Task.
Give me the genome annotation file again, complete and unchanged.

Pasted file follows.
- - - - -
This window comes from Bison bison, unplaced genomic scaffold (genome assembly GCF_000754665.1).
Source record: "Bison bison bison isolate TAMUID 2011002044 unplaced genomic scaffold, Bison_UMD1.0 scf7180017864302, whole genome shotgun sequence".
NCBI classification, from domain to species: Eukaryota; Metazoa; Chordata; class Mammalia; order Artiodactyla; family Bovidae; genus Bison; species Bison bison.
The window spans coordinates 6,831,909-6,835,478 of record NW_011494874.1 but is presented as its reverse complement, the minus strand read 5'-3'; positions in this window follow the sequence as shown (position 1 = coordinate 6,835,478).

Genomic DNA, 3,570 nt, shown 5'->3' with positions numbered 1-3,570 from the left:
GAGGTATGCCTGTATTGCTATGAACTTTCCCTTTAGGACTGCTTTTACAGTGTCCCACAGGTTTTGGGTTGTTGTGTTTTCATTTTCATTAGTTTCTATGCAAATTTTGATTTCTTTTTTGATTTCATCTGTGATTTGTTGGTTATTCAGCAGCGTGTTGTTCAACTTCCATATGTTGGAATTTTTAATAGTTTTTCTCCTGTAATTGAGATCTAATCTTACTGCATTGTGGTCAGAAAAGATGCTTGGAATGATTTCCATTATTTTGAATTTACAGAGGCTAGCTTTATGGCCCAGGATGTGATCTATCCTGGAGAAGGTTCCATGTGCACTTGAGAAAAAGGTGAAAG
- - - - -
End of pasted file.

This window comes from Bison bison, unplaced genomic scaffold (genome assembly GCF_000754665.1).
Source record: "Bison bison bison isolate TAMUID 2011002044 unplaced genomic scaffold, Bison_UMD1.0 scf7180017864302, whole genome shotgun sequence".
NCBI classification, from domain to species: Eukaryota; Metazoa; Chordata; class Mammalia; order Artiodactyla; family Bovidae; genus Bison; species Bison bison.
The window spans coordinates 6,831,909-6,835,478 of record NW_011494874.1 but is presented as its reverse complement, the minus strand read 5'-3'; positions in this window follow the sequence as shown (position 1 = coordinate 6,835,478).

Genomic DNA, 3,570 nt, shown 5'->3' with positions numbered 1-3,570 from the left:
GAGGTATGCCTGTATTGCTATGAACTTTCCCTTTAGGACTGCTTTTACAGTGTCCCACAGGTTTTGGGTTGTTGTGTTTTCATTTTCATTAGTTTCTATGCAAATTTTGATTTCTTTTTTGATTTCATCTGTGATTTGTTGGTTATTCAGCAGCGTGTTGTTCAACTTCCATATGTTGGAATTTTTAATAGTTTTTCTCCTGTAATTGAGATCTAATCTTACTGCATTGTGGTCAGAAAAGATGCTTGGAATGATTTCCATTATTTTGAATTTACAGAGGCTAGCTTTATGGCCCAGGATGTGATCTATCCTGGAGAAGGTTCCATGTGCACTTGAGAAAAAGGTGAAAG